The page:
Warren Hellman, the San Francisco philanthropist who brought Hardly Strictly Bluegrass to Golden Gate Park and donated millions to local organizations, succumbed to leukemia Sunday.
Hellman founded the festival 11 years ago and picked up the tab each year for performances from some of the biggest names in bluegrass, Americana, rock ’n’ roll and indie rock. This year, the festival expanded with four full days of music, drawing more than 500,000 people to the park. Hellman, himself a banjo picker, performed a morning slot each year with little fanfare.
Hellman’s death arrives just days after the San Francisco Park and Recreation Commission voted to rename Speedway Meadow in his honor. That area of the park, which is the central hub of the bluegrass festival, will now be known as Hellman Hollow.
A memorial service will be held for Hellman this Wednesday (December 21) at Congregation Emanu-El in San Francisco. A community celebrations will follow within a few weeks, according the the Hardly Strictly Bluegrass website, and “Yes, the Hardly Strictly Bluegrass festival will go on!” Next year’s dates are Oct. 5-7.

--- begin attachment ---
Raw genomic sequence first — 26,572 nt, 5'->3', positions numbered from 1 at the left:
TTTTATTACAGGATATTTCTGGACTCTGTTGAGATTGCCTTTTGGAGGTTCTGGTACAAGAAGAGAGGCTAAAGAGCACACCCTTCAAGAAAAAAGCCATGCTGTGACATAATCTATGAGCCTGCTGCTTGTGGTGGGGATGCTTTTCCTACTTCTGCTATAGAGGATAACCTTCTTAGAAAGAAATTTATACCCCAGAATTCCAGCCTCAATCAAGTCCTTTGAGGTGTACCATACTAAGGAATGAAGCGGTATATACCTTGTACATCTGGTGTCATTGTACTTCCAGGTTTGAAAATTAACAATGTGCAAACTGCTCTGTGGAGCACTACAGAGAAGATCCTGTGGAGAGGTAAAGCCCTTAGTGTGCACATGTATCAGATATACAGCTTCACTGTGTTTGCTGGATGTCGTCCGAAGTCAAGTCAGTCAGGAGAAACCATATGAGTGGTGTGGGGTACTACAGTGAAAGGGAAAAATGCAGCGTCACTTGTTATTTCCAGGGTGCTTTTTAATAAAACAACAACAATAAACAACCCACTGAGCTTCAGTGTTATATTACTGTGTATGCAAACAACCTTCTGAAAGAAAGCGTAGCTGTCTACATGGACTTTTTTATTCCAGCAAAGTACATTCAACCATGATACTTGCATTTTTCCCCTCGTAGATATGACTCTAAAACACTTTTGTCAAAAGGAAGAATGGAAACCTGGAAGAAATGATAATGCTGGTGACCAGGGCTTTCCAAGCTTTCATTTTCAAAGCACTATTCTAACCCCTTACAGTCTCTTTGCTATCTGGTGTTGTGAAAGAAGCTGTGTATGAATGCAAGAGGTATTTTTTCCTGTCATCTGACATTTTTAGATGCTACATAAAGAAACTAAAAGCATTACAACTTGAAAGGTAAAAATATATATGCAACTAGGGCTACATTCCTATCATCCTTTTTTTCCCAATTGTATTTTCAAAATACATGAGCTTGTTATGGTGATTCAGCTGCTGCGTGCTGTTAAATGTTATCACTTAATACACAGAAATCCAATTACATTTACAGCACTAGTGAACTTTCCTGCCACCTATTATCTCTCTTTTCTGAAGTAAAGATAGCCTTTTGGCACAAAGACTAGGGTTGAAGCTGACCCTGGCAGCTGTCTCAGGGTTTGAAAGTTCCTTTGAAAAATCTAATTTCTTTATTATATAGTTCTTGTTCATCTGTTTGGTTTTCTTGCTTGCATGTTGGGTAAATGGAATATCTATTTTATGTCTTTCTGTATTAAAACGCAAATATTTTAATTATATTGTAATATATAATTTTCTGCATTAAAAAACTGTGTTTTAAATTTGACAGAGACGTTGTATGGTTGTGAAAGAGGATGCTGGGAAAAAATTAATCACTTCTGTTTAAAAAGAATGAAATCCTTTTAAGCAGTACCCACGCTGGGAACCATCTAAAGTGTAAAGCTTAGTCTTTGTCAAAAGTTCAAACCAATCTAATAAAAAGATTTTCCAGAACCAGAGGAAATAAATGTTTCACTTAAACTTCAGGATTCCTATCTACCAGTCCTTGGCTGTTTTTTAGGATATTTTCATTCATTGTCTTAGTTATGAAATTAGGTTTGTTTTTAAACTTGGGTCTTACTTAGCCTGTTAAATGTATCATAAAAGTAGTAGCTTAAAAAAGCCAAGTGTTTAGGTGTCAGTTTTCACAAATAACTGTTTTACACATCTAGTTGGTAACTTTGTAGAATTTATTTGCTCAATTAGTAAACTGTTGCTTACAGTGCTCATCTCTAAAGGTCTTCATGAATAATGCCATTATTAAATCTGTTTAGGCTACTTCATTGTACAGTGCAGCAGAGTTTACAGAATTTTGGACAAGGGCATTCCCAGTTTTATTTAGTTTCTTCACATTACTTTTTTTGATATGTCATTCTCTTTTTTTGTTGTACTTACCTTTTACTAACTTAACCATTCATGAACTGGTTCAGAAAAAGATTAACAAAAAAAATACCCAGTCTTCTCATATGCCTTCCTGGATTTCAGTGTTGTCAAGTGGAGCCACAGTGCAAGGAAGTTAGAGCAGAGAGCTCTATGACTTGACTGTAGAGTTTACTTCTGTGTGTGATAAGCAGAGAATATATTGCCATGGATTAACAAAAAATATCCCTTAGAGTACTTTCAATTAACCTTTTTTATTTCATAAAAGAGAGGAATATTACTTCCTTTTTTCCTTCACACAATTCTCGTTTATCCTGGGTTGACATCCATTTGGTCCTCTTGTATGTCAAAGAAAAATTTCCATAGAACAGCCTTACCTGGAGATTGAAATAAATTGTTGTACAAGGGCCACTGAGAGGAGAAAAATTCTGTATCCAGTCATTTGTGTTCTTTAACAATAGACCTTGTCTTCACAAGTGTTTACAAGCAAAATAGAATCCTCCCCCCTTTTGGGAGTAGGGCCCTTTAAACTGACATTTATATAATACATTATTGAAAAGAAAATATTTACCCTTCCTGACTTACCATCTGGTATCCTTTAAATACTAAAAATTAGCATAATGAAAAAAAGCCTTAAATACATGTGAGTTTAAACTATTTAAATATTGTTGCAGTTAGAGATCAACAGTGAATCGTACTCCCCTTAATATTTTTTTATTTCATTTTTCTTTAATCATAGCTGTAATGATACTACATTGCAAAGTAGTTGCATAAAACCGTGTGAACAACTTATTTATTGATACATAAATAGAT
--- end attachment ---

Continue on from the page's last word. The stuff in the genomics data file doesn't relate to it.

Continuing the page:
Mayor Ed Lee left the following statement on his Facebook wall Sunday night:
“I am profoundly saddened by our great loss this evening with the passing of Warren Hellman – truly one of the greatest San Franciscans in the history of our City. Few have contributed so much of their heart and soul to improve our City, leaving a legacy that will endure forever. We will never forget Warren’s passion for music, his sense of humor, but most of all his love for San Francisco and his enduring faith that despite our differences, we can come together to make San Francisco a better place for everyone. We have lost a great friend, true hero and one of a kind San Franciscan.”
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